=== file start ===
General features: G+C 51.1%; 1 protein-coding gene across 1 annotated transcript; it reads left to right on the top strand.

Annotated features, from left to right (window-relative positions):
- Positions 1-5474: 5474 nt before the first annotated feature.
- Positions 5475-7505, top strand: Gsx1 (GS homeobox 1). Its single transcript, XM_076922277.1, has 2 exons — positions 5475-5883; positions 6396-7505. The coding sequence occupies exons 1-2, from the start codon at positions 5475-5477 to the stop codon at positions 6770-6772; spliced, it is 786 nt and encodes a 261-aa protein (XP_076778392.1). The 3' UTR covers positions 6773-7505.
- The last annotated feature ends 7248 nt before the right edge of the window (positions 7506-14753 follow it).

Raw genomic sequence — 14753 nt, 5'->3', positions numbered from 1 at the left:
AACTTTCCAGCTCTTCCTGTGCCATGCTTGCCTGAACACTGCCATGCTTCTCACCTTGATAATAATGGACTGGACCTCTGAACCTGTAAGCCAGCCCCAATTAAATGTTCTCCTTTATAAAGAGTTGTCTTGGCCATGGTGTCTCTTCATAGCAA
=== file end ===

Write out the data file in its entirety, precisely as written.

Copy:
General features: G+C 51.1%; 1 protein-coding gene across 1 annotated transcript; it reads left to right on the top strand.

Annotated features, from left to right (window-relative positions):
- Positions 1-5474: 5474 nt before the first annotated feature.
- Positions 5475-7505, top strand: Gsx1 (GS homeobox 1). Its single transcript, XM_076922277.1, has 2 exons — positions 5475-5883; positions 6396-7505. The coding sequence occupies exons 1-2, from the start codon at positions 5475-5477 to the stop codon at positions 6770-6772; spliced, it is 786 nt and encodes a 261-aa protein (XP_076778392.1). The 3' UTR covers positions 6773-7505.
- The last annotated feature ends 7248 nt before the right edge of the window (positions 7506-14753 follow it).

Raw genomic sequence — 14753 nt, 5'->3', positions numbered from 1 at the left:
AACTTTCCAGCTCTTCCTGTGCCATGCTTGCCTGAACACTGCCATGCTTCTCACCTTGATAATAATGGACTGGACCTCTGAACCTGTAAGCCAGCCCCAATTAAATGTTCTCCTTTATAAAGAGTTGTCTTGGCCATGGTGTCTCTTCATAGCAA